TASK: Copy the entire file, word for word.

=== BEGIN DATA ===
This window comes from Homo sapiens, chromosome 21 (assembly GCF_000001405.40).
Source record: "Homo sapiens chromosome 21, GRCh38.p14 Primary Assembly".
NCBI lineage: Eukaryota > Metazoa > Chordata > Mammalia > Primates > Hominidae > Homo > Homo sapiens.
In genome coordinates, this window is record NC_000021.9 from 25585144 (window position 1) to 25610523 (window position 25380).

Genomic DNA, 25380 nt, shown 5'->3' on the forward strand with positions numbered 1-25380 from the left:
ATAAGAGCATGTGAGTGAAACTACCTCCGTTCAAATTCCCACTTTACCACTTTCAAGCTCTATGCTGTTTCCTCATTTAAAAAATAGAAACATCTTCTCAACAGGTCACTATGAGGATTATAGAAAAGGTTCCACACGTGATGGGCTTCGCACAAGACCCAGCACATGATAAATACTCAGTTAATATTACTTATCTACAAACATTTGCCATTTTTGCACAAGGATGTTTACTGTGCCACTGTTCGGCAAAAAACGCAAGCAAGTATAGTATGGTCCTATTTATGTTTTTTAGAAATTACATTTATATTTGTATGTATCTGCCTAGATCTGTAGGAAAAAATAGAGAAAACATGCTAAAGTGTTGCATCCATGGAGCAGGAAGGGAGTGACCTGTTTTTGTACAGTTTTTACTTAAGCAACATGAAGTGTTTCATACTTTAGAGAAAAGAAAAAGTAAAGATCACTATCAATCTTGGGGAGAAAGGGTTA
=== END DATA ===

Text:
This window comes from Homo sapiens, chromosome 21 (assembly GCF_000001405.40).
Source record: "Homo sapiens chromosome 21, GRCh38.p14 Primary Assembly".
NCBI lineage: Eukaryota > Metazoa > Chordata > Mammalia > Primates > Hominidae > Homo > Homo sapiens.
In genome coordinates, this window is record NC_000021.9 from 25585144 (window position 1) to 25610523 (window position 25380).

Genomic DNA, 25380 nt, shown 5'->3' on the forward strand with positions numbered 1-25380 from the left:
ATAAGAGCATGTGAGTGAAACTACCTCCGTTCAAATTCCCACTTTACCACTTTCAAGCTCTATGCTGTTTCCTCATTTAAAAAATAGAAACATCTTCTCAACAGGTCACTATGAGGATTATAGAAAAGGTTCCACACGTGATGGGCTTCGCACAAGACCCAGCACATGATAAATACTCAGTTAATATTACTTATCTACAAACATTTGCCATTTTTGCACAAGGATGTTTACTGTGCCACTGTTCGGCAAAAAACGCAAGCAAGTATAGTATGGTCCTATTTATGTTTTTTAGAAATTACATTTATATTTGTATGTATCTGCCTAGATCTGTAGGAAAAAATAGAGAAAACATGCTAAAGTGTTGCATCCATGGAGCAGGAAGGGAGTGACCTGTTTTTGTACAGTTTTTACTTAAGCAACATGAAGTGTTTCATACTTTAGAGAAAAGAAAAAGTAAAGATCACTATCAATCTTGGGGAGAAAGGGTTA